January 14, 2013
Economist, ISSR Scholar Murray-Close Focused on Diversity of Family Arrangements
“I’ve been interested in the social sciences since I first attended Smith College as an undergraduate,” says Marta Murray-Close, assistant professor of economics and public policy, who is focused broadly on family economics and economic demography. “I was a psychology major and loved being a departmental research assistant. In fact, the research topics that most interest me now—gender, sexual orientation, and work-family issues—haven’t changed much since then.”
But quite unexpectedly, Murray-Close changed her focus to economics. “I never had much interest in the field because I didn’t know that economics had anything to say about my areas of interest. I assumed that economics was all about banking and business.” Approaching the end of her undergraduate career, Murray-Close had an elective spot to fill in her schedule. Even though she’d spent three and half years avoiding economics, she decided to see what it was all about. “I discovered that economists study all sorts of things—including gender and labor markets,” she says.
After graduation Murray-Close wanted to continue doing research and also make a social contribution. Back in her hometown of St. Paul, she was hired as a part-time survey interviewer at an applied research center. “I made it known that I was interested in a research position and eventually they promoted me to research assistant and then to research associate. That was about as far as I could go with only a BA, so I knew to continue in this vein I needed to go back to school.”
Murray-Close chose to attend the University of Michigan where a world-class interdisciplinary social science research center offers training in economic demography. With her PhD in hand, she came to UMass in the fall of 2011. “It was a dream job: an economics department with an unusual degree of intellectual diversity, senior colleagues I had followed and admired for years—especially Lee Badgett and Nancy Folbre—and junior and senior colleagues who are committed to making the world a better place. If you had asked me when I started grad school where I would eventually want to work, I likely would have said UMass, so I feel very lucky to be here.”
Focused on the diversity of modern family arrangements, Murray-Close is especially interested in the economics of gender and sexual orientation and the economics of nontraditional families. She also explores the implications of work-family trade-offs for the personal and professional lives of men and women where heterosexual married couples head a shrinking proportion of all families and where, even among heterosexual married couples, dual-earner couples are the new norm. “Social policies and programs have been slow to respond to these changes,” says Murray-Close, “but I hope that research that improves our understanding of modern families can help us design better policies to support them.”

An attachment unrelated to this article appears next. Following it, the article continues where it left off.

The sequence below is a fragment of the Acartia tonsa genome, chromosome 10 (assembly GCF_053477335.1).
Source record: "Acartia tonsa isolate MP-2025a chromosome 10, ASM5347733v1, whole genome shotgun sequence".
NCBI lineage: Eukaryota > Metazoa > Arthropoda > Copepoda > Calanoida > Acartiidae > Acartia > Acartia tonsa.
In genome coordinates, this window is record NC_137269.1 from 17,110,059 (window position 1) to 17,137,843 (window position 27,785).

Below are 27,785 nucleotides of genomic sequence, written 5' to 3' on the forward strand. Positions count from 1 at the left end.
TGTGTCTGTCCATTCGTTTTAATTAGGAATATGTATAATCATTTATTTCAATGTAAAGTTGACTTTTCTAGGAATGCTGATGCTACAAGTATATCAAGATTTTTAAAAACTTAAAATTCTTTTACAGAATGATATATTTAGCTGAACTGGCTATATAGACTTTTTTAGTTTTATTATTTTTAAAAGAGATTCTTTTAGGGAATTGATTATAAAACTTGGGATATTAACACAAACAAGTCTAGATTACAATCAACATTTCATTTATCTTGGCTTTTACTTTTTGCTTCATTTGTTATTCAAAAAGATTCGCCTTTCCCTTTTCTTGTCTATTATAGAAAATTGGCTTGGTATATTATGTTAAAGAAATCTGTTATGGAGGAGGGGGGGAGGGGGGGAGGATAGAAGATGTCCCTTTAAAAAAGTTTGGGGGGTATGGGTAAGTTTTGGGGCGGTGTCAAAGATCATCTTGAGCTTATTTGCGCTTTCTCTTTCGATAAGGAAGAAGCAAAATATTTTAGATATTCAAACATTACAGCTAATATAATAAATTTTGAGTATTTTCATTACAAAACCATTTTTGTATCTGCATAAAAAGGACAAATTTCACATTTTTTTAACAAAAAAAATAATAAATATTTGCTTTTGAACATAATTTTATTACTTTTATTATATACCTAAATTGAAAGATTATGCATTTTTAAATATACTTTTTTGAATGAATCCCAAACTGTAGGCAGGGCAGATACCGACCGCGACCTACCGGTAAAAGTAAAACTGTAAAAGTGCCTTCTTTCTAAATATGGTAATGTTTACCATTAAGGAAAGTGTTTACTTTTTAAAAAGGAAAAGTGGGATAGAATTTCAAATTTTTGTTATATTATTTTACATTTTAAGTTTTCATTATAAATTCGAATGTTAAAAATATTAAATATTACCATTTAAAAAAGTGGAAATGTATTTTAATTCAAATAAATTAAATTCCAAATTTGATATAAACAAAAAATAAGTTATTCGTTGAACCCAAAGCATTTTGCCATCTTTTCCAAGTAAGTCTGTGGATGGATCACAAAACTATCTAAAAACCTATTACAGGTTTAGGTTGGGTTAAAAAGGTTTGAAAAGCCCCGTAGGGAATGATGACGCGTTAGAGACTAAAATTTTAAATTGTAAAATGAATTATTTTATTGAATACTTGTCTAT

It didn’t take Murray-Close long to affiliate herself with the Institute for Social Science Research (ISSR) here on campus. Selected as one of the first group of ISSR Research Scholars this year, she received course release for an interdisciplinary seminar of six social science faculty from across the university that meets regularly to develop their individual research grant proposals. (Two such seminars are taking place this year, accommodating twelve faculty members.)
Murray-Close has been examining the challenges highly educated, dual-career couples face when looking for two jobs in the same location. She is especially interested in the decision some couples make to live apart and wonders if maintaining separate residences is a long-term solution or simply a Band-Aid.. She will be looking for funding to complete data collection in a longitudinal survey examining the prevalence, predictors, and consequences of living apart among early-career economists. “Between 2007-08 and 2010-11, my collaborators and I surveyed four graduating cohorts of new PhD economists as they entered the job market for the first time,” she says. “While we initially planned to assess their career sacrifices associated with dual-career location problems, we found that 15 and 20 percent of economists with spouses who responded to our survey avoided career sacrifices by making a personal sacrifice: they expected to be living apart for at least the year after they entered the job market. We will follow up with the economists in our original cohorts to learn about their experiences with living apart over the first three years of their careers.”
Commenting on her experience as an ISSR fellow, Murray-Close notes that the support for grant writing has been invaluable. “ISSR has provided me with resources—both time and peer mentoring—that will significantly strengthen the grant I am writing now and the numerous grants I will undoubtedly write in the future,” she says. “The workshop has also introduced me to faculty in other departments and has helped orient me to the resources that support research on campus. I’m sure that facilitating these kinds of connections across units and departments will be a key contribution of ISSR to the university.”
Murray-Close has been impressed with the excellent resources on campus for demographic and family researchers. ISSR and the Center for Research on Families stand out as examples, as do several specific faculty members in departments beyond economics. “It’s exciting to be surrounded by people who are doing top-notch work in the things about which I’m most passionate.